At the age of 18 I left my parents' home for good and set about making contact with like-minded creative contemporaries. In those days, it was possible to find free accommodation by squatting, which most of the people who I came into contact with were doing.

I had heard through the grapevine that there was a scene happening in Camden and I soon found that I was not alone in my desire for independence and freedom from a society where I felt I did not fit in. The advantages of not having to pay rent to live meant that we did not have to work everyday to survive and that gave us the luxury of having time to develop our technique as musicians.

Our approach to creating music integrated and reflected our philosophy of life as freedom of expression and the sharing of knowledge through creative consciousness. We became part of the alternative culture and a group in the truest sense of the word and for a time it felt like we could change the world.

There were many travellers in America, who we had heard about, living the alternative lifestyle as we were, among them were revered names such as, Ken Keysey, Jack Kerouak and the king of the beats, Timothy Leary. We felt like the revolution had started and that we were at the frontline, joined in spirit by those that had set the scene in America and showing strength in our unity.

Soon after the creation of this musical collective, the desire to share what we had discovered became a priority. We pooled our resources and bought a second hand coach, which we then converted into liveable accommodation, complete with wood burning cooking stove, bunk beds and a petrol fuelled generator, that enabled us to set up our musical equipment and play independently from a source of domestic electricity.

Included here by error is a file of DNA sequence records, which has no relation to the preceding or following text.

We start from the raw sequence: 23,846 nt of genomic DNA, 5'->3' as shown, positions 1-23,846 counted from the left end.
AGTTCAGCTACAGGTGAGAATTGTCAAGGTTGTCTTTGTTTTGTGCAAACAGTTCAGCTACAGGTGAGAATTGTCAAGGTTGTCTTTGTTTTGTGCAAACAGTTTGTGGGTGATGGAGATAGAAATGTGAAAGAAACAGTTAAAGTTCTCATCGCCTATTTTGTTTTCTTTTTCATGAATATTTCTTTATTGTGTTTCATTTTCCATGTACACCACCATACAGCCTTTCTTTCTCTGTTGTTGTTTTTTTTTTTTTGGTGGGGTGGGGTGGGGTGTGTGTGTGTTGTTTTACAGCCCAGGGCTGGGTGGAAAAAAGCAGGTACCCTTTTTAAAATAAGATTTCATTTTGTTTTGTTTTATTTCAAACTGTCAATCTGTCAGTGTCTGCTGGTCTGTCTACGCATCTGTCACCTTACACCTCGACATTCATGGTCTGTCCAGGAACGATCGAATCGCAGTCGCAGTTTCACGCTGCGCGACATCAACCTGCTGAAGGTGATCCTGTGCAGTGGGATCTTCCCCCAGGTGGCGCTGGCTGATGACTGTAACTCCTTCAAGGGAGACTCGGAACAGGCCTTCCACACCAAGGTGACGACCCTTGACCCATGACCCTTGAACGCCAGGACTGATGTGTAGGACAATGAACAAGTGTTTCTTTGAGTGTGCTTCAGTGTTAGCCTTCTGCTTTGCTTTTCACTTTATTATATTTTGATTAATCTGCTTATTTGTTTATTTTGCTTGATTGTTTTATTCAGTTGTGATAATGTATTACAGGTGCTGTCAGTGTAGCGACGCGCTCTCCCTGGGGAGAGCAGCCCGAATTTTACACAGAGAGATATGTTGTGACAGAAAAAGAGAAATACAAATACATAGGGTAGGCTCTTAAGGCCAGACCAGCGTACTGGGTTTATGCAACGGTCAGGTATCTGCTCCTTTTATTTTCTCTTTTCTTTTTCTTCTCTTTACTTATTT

From 1978 to the mid-1980s Karma Kanix played all the major UK festivals and recorded with future Stone Roses producer, John Leckie. The band lived and travelled in a converted coach until the Battle of the Beanfield put a stop to life on the open road. At this point I realized that I was following in my grandparent's footsteps and I had become, in some sense, a gypsy traveller.

We recorded and released music cassettes and produced a fanzine highlighting the dangers of global warming, capitalism and alcohol which we sold at festivals to raise enough money for petrol, food and drugs.

We had begun to become politically aware which gave me the feeling of power that so often I had been frightened of. This knowledge of the political arena opened my mind to the possibility of gaining control of my own life and building a future. This gave me a sense of fulfilling a destiny and I felt rewarded and wholesome.

The musician colleagues I worked with, however, were not from the same background as myself and had received an education that informed them of a great number of contemporaries who were exploring musical avenues that led to self awareness. As a direct consequence of this, I again had the feeling of not belonging to a group that originally had supported me and this became the signal for me to move in a new direction. Using the skill I have acquired as a musical communicator, I moved into the area of a studio session musician.

Over the past 15 years I have worked with many experienced musicians and bands such as Public Image Ltd, The Cinematic Orchestra and Spiritualised. I have worked with Stone Roses, and Radiohead producer, John Leckie but still felt a weakness, that I lacked the knowledge and awareness of those musicians, who had gone before me and knew that I would need to find a course of study, if I were going to move forward.

The realization that I needed to return to education at this stage in my life became a huge barrier. Firstly, the idea of becoming an academic went against the organic and spontaneous approach that I had cultivated and now held so important to my way of life.

My way of life, however, has changed. No longer am I a gypsy traveller and I now have a responsibility and an opportunity to show my respect to those pioneers of music who pave the way for my progress. The new challenge now, is to assess and evaluate the key skills I have thus far developed and find a way to express and clearly share my personal experiences in academic terms.

 

Anand Gary (Subs)
6 Grenville Road, Islington, London N19 4EH
Tel: 020 7281 0720 Mob: 07855 605 106
email: subassa@hotmail.com